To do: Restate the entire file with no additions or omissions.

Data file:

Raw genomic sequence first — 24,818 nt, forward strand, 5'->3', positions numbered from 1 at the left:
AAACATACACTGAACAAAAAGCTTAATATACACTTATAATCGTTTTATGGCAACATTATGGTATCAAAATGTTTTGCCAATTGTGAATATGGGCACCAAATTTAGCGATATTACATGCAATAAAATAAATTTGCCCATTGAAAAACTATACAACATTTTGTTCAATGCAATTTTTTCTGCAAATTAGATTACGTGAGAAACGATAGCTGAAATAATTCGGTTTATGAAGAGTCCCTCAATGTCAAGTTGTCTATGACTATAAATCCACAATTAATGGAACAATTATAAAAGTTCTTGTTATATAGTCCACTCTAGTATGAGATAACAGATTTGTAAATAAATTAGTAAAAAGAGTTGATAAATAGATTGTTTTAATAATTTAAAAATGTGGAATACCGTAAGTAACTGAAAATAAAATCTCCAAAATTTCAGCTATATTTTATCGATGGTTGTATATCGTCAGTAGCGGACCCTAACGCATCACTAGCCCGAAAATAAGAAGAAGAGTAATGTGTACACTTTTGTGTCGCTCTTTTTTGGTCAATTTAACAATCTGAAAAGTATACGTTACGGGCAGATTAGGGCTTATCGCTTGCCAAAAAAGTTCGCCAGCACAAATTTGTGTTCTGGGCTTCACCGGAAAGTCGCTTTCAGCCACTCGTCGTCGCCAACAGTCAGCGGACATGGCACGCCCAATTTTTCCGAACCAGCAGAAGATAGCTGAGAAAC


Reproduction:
Raw genomic sequence first — 24,818 nt, forward strand, 5'->3', positions numbered from 1 at the left:
AAACATACACTGAACAAAAAGCTTAATATACACTTATAATCGTTTTATGGCAACATTATGGTATCAAAATGTTTTGCCAATTGTGAATATGGGCACCAAATTTAGCGATATTACATGCAATAAAATAAATTTGCCCATTGAAAAACTATACAACATTTTGTTCAATGCAATTTTTTCTGCAAATTAGATTACGTGAGAAACGATAGCTGAAATAATTCGGTTTATGAAGAGTCCCTCAATGTCAAGTTGTCTATGACTATAAATCCACAATTAATGGAACAATTATAAAAGTTCTTGTTATATAGTCCACTCTAGTATGAGATAACAGATTTGTAAATAAATTAGTAAAAAGAGTTGATAAATAGATTGTTTTAATAATTTAAAAATGTGGAATACCGTAAGTAACTGAAAATAAAATCTCCAAAATTTCAGCTATATTTTATCGATGGTTGTATATCGTCAGTAGCGGACCCTAACGCATCACTAGCCCGAAAATAAGAAGAAGAGTAATGTGTACACTTTTGTGTCGCTCTTTTTTGGTCAATTTAACAATCTGAAAAGTATACGTTACGGGCAGATTAGGGCTTATCGCTTGCCAAAAAAGTTCGCCAGCACAAATTTGTGTTCTGGGCTTCACCGGAAAGTCGCTTTCAGCCACTCGTCGTCGCCAACAGTCAGCGGACATGGCACGCCCAATTTTTCCGAACCAGCAGAAGATAGCTGAGAAAC